Family-related judicial events have a profound influence on people’s privacy and usually mark the start of an emotionally charged period. Such events require experienced help and sound advice regarding any (anticipated) dispute.
We advise and support clients during this difficult yet crucial period in their lives by considering all the relevant issues.
Our services cover the following areas:
In the Netherlands, if you do not want to stay married to your spouse, you can seek a divorce or legal separation. If you are already legally separated and wish to completely separate, you can file a petition for the dissolution of your marriage after legal separation. Whether it involves divorce or legal separation, you are required to go to court.
Divorce is granted based on the irretrievable breakdown of marriage. This is the only basis for divorce or legal separation in Dutch law.
Obtaining a divorce can occur in one of two ways.
Both spouses file a joint petition for divorce, or one of the spouses initiates a unilateral divorce by filing separately. The latter occurs when one of the spouses does not agree with the consequences of the divorce. In the case of a unilateral divorce, the other spouse still has the option of submitting a written defence. Joint petitions generally take a shorter implementation time than unilateral petitions. Joint divorces require both husband and wife to be clients at the same firm. We provide support for both joint and unilateral divorces.
In addition, you can consult our services for other related matters you need to deal with.
Underage children are entitled to parental access. Parents should determine together with whom the children will live and when the children can visit the non-custodial parent. An arrangement concerning parental access is agreed upon for the non-custodial parent. No standard arrangements apply for visitation rights. You are free to determine when, how often and for how long the non-custodial parent sees the children. When no agreement can be reached, the judge can rule, possibly following advice from the Child Care and Protection Board.
Alimony is a financial contribution towards the cost of living. It is an obligation established by law for spouses, ex-spouses and children. Alimony must be paid to someone who is unable to support himself or herself because he or she does not have sufficient earnings or any earnings whatsoever. The amount of alimony depends on two factors: the financial means of the person obliged to pay alimony and the needs of the person entitled to the alimony.
Parental obligation implies that parents maintain and take care of their children until the children reach the age of 21. Parents are obliged to pay the costs of the upbringing of children younger than 18.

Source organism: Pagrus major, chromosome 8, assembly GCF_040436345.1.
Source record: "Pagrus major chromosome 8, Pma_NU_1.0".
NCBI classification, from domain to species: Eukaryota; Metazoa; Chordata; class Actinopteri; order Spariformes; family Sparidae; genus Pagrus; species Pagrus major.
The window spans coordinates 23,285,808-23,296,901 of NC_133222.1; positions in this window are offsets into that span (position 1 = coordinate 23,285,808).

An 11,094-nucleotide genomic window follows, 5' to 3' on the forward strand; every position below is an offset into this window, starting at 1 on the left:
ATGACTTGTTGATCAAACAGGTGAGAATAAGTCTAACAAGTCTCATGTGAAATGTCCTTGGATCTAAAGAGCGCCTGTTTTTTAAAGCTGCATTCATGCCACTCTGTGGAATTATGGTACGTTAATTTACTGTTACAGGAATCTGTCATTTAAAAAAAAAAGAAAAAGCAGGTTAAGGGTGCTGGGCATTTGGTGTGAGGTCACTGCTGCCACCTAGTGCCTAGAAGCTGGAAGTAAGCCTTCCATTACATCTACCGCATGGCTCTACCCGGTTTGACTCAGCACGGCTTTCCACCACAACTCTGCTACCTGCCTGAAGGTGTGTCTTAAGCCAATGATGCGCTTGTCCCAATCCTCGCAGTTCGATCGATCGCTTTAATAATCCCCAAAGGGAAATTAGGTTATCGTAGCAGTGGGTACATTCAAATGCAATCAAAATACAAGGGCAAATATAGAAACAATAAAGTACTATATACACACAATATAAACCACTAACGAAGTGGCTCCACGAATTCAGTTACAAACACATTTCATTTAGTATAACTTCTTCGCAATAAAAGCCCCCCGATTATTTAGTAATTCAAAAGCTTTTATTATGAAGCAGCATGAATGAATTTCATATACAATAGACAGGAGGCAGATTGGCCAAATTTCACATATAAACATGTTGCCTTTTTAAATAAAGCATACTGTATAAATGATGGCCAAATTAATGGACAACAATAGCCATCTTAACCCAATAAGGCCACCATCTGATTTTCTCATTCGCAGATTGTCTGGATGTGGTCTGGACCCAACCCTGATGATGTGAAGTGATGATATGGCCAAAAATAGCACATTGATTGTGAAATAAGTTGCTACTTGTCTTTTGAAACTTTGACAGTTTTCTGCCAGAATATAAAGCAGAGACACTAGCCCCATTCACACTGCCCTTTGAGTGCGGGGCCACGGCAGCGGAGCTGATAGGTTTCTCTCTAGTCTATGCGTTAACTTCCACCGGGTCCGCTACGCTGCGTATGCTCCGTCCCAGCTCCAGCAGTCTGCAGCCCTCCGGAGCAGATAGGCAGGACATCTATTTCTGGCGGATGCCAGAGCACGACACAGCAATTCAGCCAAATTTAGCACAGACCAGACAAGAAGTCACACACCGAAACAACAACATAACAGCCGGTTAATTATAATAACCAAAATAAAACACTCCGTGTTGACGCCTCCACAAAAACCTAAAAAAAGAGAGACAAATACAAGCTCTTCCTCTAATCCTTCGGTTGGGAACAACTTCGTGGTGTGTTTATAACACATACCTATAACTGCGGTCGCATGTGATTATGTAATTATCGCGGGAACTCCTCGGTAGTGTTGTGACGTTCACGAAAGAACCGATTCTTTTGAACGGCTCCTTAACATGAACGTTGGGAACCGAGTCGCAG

Apportionment of community property
In the Netherlands, when people marry without a prenuptial agreement, marital property is regarded as community property. Community property is based on a regime whereby following a divorce property is divided equally, no matter in whose name it was held or acquired during the term of the marriage.
Common property may consist of:
- movable property, such as furniture, cars, motorcycles, trailers, bicycles, etc.;
- immovable property, such as owner-occupied property, an acquired holiday home and investment or business properties that belong to one or both spouses;
- bank or giro balances, annuities and life insurance policies as well as shares and bonds;
- mortgages, credits and other debt;
- inheritances received during the marriage;
- gifts received during the marriage;
- pensions (Equalisation of Pension Rights in the Event of a Divorce Act).
Changing first name
Parents are free to choose their child’s first name. The most important restriction is that the name cannot be unseemly. A person wishing to change his or her first name must appeal to the courts. To do so, a lawyer is required. A first-name change does not affect or change any rights or duties.
Changing last name
Changing one’s last name occurs via Royal decree. Legal rules and conditions apply. The person wishing to change his or her last name (or that of his or her child) needs to file a petition with the Ministry of Justice.
Dissolution of registered partnerships
When you and your partner agree on the termination of the registered partnership, there is no need to go to court. The agreement does need to be demonstrable and well arranged. In case you file a unilateral petition, your partner may fight the case. The legal consequences barely differ from those related to the dissolution of a marriage. If joint parental authority was exercised during the registered partnership, this continues after the termination of the partnership.
We also offer support for settlements related to non-marital partnerships as well as advice regarding adoption.